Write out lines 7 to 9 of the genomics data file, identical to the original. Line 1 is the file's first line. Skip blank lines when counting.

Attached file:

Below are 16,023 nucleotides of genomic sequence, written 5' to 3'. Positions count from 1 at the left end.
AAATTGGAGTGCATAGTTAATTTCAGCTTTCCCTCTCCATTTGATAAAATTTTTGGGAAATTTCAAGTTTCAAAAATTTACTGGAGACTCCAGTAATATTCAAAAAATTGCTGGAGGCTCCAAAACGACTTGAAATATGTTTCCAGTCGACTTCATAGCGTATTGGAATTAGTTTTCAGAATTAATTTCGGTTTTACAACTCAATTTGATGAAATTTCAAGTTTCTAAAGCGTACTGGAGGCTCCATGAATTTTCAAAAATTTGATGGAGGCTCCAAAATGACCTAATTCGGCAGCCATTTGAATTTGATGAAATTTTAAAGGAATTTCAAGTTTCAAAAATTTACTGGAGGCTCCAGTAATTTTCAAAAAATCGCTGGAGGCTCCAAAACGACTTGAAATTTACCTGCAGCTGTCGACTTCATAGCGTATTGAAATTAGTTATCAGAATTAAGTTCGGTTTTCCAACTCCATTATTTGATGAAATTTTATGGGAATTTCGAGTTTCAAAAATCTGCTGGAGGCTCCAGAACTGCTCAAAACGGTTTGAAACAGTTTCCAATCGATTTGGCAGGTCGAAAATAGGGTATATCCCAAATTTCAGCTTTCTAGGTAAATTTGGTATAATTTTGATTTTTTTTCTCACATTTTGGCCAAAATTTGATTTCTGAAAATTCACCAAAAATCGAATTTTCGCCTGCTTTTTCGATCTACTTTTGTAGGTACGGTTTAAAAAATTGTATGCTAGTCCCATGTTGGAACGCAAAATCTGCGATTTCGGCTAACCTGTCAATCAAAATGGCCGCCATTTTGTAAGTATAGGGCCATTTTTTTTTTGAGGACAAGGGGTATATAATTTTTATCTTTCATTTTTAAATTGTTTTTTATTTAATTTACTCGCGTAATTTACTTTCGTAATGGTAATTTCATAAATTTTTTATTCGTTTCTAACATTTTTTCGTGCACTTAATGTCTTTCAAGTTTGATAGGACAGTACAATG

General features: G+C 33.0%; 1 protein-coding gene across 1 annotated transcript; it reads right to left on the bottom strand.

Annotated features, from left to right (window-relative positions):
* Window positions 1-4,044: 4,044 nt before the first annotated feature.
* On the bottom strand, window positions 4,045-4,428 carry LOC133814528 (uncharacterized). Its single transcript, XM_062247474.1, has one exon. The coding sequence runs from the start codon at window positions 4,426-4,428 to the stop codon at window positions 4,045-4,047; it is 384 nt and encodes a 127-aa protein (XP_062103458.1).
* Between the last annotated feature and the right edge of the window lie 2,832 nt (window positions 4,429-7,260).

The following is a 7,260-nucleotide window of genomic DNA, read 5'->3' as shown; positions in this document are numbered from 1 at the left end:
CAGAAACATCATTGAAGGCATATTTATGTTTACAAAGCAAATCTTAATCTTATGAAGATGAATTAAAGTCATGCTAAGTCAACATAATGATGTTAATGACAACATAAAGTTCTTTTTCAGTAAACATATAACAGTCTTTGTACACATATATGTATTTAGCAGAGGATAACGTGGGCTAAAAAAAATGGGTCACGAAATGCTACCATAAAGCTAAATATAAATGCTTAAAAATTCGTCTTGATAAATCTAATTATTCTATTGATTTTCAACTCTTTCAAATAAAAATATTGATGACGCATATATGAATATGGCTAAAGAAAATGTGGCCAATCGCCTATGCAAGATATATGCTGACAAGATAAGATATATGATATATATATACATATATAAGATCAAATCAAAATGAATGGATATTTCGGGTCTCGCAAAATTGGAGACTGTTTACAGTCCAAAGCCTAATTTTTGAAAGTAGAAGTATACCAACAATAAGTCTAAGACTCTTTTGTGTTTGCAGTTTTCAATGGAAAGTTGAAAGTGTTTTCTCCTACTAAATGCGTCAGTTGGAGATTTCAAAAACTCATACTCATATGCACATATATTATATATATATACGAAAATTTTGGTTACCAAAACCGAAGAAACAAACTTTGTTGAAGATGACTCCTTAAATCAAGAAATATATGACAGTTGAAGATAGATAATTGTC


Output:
* Between the last annotated feature and the right edge of the window lie 2,832 nt (window positions 4,429-7,260).

The following is a 7,260-nucleotide window of genomic DNA, read 5'->3' as shown; positions in this document are numbered from 1 at the left end:
CAGAAACATCATTGAAGGCATATTTATGTTTACAAAGCAAATCTTAATCTTATGAAGATGAATTAAAGTCATGCTAAGTCAACATAATGATGTTAATGACAACATAAAGTTCTTTTTCAGTAAACATATAACAGTCTTTGTACACATATATGTATTTAGCAGAGGATAACGTGGGCTAAAAAAAATGGGTCACGAAATGCTACCATAAAGCTAAATATAAATGCTTAAAAATTCGTCTTGATAAATCTAATTATTCTATTGATTTTCAACTCTTTCAAATAAAAATATTGATGACGCATATATGAATATGGCTAAAGAAAATGTGGCCAATCGCCTATGCAAGATATATGCTGACAAGATAAGATATATGATATATATATACATATATAAGATCAAATCAAAATGAATGGATATTTCGGGTCTCGCAAAATTGGAGACTGTTTACAGTCCAAAGCCTAATTTTTGAAAGTAGAAGTATACCAACAATAAGTCTAAGACTCTTTTGTGTTTGCAGTTTTCAATGGAAAGTTGAAAGTGTTTTCTCCTACTAAATGCGTCAGTTGGAGATTTCAAAAACTCATACTCATATGCACATATATTATATATATATACGAAAATTTTGGTTACCAAAACCGAAGAAACAAACTTTGTTGAAGATGACTCCTTAAATCAAGAAATATATGACAGTTGAAGATAGATAATTGTC